Tuer v. McDonald
Court of Appeals of Maryland
701 A.2d 1101 (Md. 1997)
Mr. Tuer was to have coronary artery bypass graft surgery. Prior to the surgery he was having chest pains so he was prescribed Heparin to help with the pain. As was protocol at the hospital, he stopped being administered Heparin on the morning of the surgery because it was not good to have the drug in his blood during surgery. Right before the surgery, Dr. McDonald (defendant) was called away to an emergency with another patient. This postponed the surgery. Dr. McDonald considered restarting the Heparin for Mr. Tuer, but decided not to because of the danger of having it in his blood during surgery. Approximately four hours later, before the surgery was underway, Mr. Tuer went into cardiac arrest and died the next day. Subsequently, Dr. McDonald and the hospital changed its protocol of discontinuing Heparin the morning of surgeries. Under the new protocol, patients would be given Heparin right up until they are taken into surgery. Mrs. Tuer (plaintiff) filed a medical malpractice suit against Dr. McDonald. She tried to introduce evidence of the subsequent remedial change in protocol under either a feasibility or impeachment theory. The Circuit Court for Baltimore County barred the evidence and ruled in favor of Dr. McDonald. The Maryland Court of Special Appeals affirmed. Mrs. Tuer appealed.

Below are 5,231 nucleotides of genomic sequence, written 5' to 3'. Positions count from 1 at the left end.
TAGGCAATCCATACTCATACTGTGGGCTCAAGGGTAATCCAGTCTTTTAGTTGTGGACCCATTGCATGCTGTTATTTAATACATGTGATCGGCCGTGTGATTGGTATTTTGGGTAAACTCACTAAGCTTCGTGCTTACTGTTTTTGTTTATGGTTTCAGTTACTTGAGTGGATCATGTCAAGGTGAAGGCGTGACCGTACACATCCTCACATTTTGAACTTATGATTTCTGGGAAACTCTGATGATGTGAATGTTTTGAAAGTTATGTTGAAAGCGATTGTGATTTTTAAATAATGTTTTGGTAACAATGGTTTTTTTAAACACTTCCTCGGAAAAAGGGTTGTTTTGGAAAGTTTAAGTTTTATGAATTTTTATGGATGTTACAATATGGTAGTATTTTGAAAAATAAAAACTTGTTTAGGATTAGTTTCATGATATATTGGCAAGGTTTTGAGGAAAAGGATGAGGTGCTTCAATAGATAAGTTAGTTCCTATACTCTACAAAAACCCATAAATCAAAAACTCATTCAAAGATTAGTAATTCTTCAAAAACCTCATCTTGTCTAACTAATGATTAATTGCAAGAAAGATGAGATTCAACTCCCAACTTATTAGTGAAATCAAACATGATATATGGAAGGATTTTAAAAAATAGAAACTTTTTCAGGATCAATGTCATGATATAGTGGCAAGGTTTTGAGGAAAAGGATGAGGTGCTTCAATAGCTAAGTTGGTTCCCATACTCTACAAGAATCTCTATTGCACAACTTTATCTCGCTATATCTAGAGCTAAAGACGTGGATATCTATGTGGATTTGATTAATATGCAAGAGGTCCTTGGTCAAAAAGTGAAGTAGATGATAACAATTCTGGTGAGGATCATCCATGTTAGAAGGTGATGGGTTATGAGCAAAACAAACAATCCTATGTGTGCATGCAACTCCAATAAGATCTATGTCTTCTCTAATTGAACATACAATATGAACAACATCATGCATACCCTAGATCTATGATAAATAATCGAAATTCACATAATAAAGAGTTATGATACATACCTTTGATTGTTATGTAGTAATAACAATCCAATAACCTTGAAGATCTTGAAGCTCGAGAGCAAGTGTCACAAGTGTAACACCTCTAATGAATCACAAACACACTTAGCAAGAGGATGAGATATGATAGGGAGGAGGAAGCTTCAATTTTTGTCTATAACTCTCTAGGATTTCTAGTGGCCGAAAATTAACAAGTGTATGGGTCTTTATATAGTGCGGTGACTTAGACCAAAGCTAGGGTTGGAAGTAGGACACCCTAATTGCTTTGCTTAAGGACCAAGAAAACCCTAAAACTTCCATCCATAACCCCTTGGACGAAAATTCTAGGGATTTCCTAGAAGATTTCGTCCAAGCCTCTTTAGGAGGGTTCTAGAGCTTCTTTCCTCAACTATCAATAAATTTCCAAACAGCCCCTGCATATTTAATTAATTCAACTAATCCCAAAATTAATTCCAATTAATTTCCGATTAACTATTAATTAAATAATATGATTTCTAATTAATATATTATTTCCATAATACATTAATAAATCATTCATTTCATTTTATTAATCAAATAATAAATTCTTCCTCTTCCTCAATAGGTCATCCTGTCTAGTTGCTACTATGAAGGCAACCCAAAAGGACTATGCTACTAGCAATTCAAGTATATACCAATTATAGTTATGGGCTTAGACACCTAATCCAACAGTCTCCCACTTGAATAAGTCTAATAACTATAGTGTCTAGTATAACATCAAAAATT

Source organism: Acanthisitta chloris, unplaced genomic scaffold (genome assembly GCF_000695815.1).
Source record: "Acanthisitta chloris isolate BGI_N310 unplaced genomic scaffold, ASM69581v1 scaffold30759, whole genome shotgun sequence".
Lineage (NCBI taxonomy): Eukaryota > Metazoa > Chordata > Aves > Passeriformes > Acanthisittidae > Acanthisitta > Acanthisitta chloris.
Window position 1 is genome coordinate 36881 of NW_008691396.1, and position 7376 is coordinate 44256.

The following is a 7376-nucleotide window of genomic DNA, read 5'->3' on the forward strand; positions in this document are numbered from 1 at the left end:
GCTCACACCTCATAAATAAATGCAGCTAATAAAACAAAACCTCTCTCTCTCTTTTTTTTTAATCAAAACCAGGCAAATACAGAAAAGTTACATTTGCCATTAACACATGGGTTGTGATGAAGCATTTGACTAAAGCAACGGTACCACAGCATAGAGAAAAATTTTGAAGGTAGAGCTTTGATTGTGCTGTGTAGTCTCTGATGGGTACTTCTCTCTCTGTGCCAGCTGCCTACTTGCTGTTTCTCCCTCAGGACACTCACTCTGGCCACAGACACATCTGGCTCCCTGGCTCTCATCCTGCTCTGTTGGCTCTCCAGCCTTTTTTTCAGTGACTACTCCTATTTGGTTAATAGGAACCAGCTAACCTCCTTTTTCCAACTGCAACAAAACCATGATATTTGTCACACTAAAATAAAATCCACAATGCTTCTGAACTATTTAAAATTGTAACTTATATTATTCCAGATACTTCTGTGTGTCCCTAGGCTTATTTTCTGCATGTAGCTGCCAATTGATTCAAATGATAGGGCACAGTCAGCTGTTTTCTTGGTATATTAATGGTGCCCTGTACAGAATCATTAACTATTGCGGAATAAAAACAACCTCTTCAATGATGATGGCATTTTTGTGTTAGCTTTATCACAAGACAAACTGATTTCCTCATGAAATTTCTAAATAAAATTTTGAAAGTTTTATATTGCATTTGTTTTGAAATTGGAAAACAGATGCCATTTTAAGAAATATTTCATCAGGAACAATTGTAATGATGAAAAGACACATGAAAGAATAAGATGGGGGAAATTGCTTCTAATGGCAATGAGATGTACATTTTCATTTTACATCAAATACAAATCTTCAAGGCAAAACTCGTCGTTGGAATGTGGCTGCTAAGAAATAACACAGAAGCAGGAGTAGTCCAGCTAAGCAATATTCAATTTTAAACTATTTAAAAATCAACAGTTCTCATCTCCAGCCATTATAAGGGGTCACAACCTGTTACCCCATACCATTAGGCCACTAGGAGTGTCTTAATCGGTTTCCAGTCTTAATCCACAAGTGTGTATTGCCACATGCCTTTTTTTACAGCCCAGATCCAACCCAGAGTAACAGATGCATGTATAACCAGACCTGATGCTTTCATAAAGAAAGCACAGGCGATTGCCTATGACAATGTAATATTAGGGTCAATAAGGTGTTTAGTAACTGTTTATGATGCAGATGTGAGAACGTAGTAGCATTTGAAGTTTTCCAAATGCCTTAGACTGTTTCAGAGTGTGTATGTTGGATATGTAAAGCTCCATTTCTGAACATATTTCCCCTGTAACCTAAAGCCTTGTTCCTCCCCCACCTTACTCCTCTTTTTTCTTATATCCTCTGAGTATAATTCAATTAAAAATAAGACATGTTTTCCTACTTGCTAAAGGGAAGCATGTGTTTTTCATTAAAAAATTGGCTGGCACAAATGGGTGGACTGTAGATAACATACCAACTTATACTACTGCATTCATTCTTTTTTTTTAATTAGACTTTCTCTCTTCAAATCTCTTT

Rule of Law
Holding and Reasoning (Wilner, J.)
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